Logjam of health IT initiatives could mean delays for HIPAA 5010, ICD-10

Call it Carmageddon: Healthcare Edition.

Last week, Los Angeles shut down a portion of its key 405 artery to broaden the highway, forcing many commuters to stay home. Architects of the road widening promised that traffic would flow much more easily afterward. Similarly, hospitals and physician practices face an unprecedented logjam of new health IT requirements, with "architects" in this space promising that information--instead of cars--will flow much more easily. Everyone--including patients--will be better off, we keep hearing.

The long-term outcome can be debated, but there's no question that healthcare providers are facing their own Carmageddon. In addition to Meaningful Use, which offers a significant potential upside, hospitals and doctors also must contend with the transition to the HIPAA 5010 transaction set in January and, in 2013, the much bigger shift to the ICD-10 diagnostic code set. So it's not surprising that a large percentage of physician groups might not be ready for the 5010 changeover by the end of the year, according to a recent survey by the Medical Group Management Association (MGMA).

Regardless of whether the problem is the providers, the vendors, the payers, or some combination of the three, it's possible that the Centers for Medicare and Medicaid Services (CMS) will have to push back the deadline for 5010, and perhaps for ICD-10, as well.

Will the government blink? Well, Farzad Mostashari, National Coordinator for Health IT, has said he will follow the recommendations of a government advisory committee and postpone the effective date for Stage 2 of Meaningful Use from 2013 to 2014. CMS could very well yield to industry inertia on the administrative transaction and coding changes, as well. That would be a setback, but it also would prevent serious problems, such as delays in provider payments.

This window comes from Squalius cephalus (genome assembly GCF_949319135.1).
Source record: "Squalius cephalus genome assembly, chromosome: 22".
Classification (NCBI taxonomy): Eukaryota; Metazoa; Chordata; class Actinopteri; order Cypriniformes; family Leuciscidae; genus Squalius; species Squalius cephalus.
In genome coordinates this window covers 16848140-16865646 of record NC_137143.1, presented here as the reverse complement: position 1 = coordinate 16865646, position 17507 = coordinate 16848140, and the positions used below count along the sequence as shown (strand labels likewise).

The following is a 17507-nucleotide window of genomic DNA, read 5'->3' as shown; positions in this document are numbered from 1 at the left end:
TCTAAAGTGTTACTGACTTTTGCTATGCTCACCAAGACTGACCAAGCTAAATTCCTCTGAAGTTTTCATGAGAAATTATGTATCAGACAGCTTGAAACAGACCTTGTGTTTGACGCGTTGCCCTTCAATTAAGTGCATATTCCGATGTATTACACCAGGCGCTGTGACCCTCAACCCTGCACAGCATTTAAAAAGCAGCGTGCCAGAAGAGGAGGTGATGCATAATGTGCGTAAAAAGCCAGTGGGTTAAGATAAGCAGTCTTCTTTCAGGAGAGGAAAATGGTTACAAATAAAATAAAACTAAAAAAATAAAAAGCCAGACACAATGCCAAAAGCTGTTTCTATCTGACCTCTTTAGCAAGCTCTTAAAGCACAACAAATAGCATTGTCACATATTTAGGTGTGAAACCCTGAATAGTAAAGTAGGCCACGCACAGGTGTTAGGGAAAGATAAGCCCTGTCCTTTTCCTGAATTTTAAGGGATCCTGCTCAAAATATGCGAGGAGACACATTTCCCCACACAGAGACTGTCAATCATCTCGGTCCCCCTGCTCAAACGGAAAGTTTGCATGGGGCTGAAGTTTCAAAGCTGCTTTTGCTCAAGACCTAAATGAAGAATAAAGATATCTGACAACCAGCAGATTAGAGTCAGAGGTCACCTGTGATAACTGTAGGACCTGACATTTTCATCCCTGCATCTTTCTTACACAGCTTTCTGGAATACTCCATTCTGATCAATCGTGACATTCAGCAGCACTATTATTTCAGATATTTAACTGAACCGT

Meanwhile, real progress is being made in other areas that will benefit providers with little effort on their part. One example is CMS' adoption of the CAQH CORE operating rules on the electronic exchange of information on insurance eligibility and claims status. Coupled with the private sector's support for these rules, this should streamline the transmission of this information, reducing excess administrative work in practices.

Another promising breakthrough is the upcoming pilot of CMS' "electronic submission of electronic documents" (esMD) program. Starting in August, healthcare providers will be able to send unstructured documents online to CMS in response to requests from Medicare review contractors. Such an approach could save hospitals and doctors up to half of the cost of copying and mailing or faxing these documents to the review contractors, according to NaviNet, a company that connects providers and plans through multi-payer web portals.

NaviNet is one of the private "health information handlers" that CMS has approved to send these clinical documents through use of the CONNECT gateway that also will be used to link systems to the National Health Information Network. The company is planning to use the same software it is deploying to send documents to Medicare for transmitting document attachments to private payers, as well.

Both the CMS document attachment program and the CORE operating rules represent efforts to address the real-world problems that the HIPAA transaction set never solved. If the government continues to grapple with these issues in a realistic way, healthcare's own Carmageddon might actually produce some of its promised benefits--although the transition will be no less painful. - Ken


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